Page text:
However, I got stuck very quickly, I feel. Maybe the piece is short, or maybe I just don't know what I'm doing, but I cannot get passed changing the last part of page four. It keeps telling me to change the last bit before she signs her name, and I keep doing it- it keeps cycling between three phrases, and there is no where else for me to click. I wish there was a help / guide button or something to tell me what to do in case I get stuck like this, because I feel like I'm not thoroughly experiencing the piece. Or, if it really is that short, I wished the author expanded more (however, I don't think that's the case.) I hope we can go through this more for class, as I want to know about this feminist revolution that we are helping our narrator draft.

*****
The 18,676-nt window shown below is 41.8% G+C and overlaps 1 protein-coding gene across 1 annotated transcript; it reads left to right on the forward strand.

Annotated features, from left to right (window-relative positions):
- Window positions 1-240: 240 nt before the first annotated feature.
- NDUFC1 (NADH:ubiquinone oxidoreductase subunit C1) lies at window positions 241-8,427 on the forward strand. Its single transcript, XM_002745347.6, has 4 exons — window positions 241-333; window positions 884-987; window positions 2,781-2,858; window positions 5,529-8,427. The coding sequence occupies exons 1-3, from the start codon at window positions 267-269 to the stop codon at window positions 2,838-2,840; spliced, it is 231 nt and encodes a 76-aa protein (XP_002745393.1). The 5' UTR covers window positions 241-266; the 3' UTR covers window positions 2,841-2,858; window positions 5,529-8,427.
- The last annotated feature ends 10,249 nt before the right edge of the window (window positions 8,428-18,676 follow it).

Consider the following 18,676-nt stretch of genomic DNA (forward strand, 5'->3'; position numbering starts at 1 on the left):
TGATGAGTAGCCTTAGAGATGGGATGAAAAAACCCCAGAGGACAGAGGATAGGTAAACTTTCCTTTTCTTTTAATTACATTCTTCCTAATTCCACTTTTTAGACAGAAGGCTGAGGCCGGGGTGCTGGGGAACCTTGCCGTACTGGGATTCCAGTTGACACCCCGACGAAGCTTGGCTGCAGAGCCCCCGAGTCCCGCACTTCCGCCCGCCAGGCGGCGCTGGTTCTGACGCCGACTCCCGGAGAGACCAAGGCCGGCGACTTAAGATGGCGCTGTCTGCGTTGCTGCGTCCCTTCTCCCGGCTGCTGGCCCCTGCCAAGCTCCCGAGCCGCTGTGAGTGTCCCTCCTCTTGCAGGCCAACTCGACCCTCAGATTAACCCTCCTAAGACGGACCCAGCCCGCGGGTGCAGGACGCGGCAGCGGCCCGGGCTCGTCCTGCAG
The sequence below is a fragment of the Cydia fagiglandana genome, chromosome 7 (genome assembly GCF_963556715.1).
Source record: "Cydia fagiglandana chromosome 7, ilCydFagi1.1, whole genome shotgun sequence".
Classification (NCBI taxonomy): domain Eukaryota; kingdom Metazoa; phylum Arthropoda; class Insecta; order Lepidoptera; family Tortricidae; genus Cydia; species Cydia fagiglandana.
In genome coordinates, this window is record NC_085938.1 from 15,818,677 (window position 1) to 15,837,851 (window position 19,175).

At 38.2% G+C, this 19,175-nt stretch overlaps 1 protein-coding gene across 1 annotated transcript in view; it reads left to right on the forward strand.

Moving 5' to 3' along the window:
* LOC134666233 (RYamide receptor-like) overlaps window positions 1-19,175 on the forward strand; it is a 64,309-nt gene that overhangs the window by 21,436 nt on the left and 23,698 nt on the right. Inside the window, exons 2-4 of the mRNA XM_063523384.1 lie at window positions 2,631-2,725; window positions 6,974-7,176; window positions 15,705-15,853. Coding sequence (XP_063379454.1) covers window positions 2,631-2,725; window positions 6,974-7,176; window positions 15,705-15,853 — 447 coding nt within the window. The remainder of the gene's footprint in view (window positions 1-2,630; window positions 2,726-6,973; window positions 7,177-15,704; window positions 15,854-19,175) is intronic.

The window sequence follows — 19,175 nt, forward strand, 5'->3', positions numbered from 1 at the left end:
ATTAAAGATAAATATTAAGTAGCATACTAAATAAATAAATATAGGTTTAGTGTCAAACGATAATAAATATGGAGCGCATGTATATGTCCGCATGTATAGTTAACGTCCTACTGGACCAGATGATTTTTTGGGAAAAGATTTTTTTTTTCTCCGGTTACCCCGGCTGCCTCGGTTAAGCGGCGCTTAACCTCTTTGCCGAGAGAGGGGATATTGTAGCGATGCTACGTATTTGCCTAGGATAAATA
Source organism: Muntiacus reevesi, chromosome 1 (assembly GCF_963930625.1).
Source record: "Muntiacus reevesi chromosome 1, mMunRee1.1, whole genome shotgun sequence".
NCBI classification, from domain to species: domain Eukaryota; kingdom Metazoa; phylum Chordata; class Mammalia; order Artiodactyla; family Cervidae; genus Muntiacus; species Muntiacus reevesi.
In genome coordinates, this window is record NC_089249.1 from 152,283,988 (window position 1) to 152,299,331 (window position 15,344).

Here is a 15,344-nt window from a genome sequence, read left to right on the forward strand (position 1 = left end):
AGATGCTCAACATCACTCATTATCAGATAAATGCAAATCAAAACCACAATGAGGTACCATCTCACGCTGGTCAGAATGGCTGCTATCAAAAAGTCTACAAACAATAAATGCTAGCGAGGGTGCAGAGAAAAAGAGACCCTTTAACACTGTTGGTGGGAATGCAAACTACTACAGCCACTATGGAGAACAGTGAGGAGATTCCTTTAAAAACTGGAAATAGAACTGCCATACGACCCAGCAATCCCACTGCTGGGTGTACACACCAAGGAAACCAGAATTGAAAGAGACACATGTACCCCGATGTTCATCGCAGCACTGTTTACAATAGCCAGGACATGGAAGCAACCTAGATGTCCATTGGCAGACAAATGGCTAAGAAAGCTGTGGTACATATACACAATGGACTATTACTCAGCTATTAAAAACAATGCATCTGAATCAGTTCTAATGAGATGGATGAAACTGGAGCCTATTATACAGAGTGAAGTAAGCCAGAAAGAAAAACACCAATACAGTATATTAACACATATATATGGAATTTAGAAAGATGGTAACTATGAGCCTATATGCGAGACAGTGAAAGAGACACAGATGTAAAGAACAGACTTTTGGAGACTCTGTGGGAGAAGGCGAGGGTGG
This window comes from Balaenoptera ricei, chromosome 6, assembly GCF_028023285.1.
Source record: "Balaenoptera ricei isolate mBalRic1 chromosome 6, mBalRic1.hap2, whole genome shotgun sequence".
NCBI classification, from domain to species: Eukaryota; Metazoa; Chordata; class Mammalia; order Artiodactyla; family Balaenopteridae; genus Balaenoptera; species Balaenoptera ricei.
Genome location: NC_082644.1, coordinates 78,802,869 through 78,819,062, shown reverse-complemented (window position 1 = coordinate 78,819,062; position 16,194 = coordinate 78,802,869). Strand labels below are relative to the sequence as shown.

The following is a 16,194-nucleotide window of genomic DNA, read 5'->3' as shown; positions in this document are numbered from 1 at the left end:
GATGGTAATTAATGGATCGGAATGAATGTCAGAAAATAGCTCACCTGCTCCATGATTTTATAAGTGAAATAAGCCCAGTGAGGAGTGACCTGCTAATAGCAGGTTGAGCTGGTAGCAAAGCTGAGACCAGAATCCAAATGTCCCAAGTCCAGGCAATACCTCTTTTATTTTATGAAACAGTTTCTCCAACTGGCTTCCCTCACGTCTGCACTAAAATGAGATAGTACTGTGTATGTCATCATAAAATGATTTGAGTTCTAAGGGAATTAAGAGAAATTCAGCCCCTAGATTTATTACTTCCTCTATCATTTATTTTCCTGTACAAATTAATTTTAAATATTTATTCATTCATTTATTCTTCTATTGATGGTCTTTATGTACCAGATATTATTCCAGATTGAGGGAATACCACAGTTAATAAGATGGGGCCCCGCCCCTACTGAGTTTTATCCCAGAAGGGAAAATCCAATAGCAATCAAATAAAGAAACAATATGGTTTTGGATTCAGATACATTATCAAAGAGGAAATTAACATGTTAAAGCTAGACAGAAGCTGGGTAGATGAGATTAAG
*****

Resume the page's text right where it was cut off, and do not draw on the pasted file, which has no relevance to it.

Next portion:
thermophiles in love

This past week of the netprov has definitely been interesting! I enjoyed the concept of Thermophiles in Love, specifically the idea of have five different genders; in particular, it made you think outside the box of gender performance, and therefore embody and become something entirely new and different. I think the idea definitely points us in the direction to be more accepting in real life, and be open to various gender identities, or having more than one of them (or none at all). The gender Regardless of the gender you do end up performing, you're still just a person searching for love, which is significant to note after playing TiL.